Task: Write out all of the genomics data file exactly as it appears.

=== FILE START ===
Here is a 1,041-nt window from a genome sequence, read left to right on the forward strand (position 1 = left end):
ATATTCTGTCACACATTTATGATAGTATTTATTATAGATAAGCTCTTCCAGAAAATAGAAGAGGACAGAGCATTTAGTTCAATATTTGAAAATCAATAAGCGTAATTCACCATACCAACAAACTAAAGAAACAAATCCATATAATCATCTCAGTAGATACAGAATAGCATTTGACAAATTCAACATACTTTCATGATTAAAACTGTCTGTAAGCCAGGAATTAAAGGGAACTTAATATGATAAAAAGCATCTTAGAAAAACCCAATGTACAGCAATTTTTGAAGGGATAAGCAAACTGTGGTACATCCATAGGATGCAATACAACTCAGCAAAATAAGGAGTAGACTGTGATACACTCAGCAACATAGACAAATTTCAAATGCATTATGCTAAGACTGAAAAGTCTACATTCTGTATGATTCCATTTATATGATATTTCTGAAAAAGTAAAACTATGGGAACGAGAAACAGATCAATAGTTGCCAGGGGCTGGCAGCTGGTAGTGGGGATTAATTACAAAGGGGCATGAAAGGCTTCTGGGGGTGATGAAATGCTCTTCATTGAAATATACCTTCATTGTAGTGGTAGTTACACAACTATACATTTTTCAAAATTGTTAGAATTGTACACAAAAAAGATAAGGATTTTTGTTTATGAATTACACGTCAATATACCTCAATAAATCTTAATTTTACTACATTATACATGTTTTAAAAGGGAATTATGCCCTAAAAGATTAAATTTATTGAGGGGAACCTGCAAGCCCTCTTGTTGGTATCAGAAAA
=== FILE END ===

Here is a 1,041-nt window from a genome sequence, read left to right on the forward strand (position 1 = left end):
ATATTCTGTCACACATTTATGATAGTATTTATTATAGATAAGCTCTTCCAGAAAATAGAAGAGGACAGAGCATTTAGTTCAATATTTGAAAATCAATAAGCGTAATTCACCATACCAACAAACTAAAGAAACAAATCCATATAATCATCTCAGTAGATACAGAATAGCATTTGACAAATTCAACATACTTTCATGATTAAAACTGTCTGTAAGCCAGGAATTAAAGGGAACTTAATATGATAAAAAGCATCTTAGAAAAACCCAATGTACAGCAATTTTTGAAGGGATAAGCAAACTGTGGTACATCCATAGGATGCAATACAACTCAGCAAAATAAGGAGTAGACTGTGATACACTCAGCAACATAGACAAATTTCAAATGCATTATGCTAAGACTGAAAAGTCTACATTCTGTATGATTCCATTTATATGATATTTCTGAAAAAGTAAAACTATGGGAACGAGAAACAGATCAATAGTTGCCAGGGGCTGGCAGCTGGTAGTGGGGATTAATTACAAAGGGGCATGAAAGGCTTCTGGGGGTGATGAAATGCTCTTCATTGAAATATACCTTCATTGTAGTGGTAGTTACACAACTATACATTTTTCAAAATTGTTAGAATTGTACACAAAAAAGATAAGGATTTTTGTTTATGAATTACACGTCAATATACCTCAATAAATCTTAATTTTACTACATTATACATGTTTTAAAAGGGAATTATGCCCTAAAAGATTAAATTTATTGAGGGGAACCTGCAAGCCCTCTTGTTGGTATCAGAAAA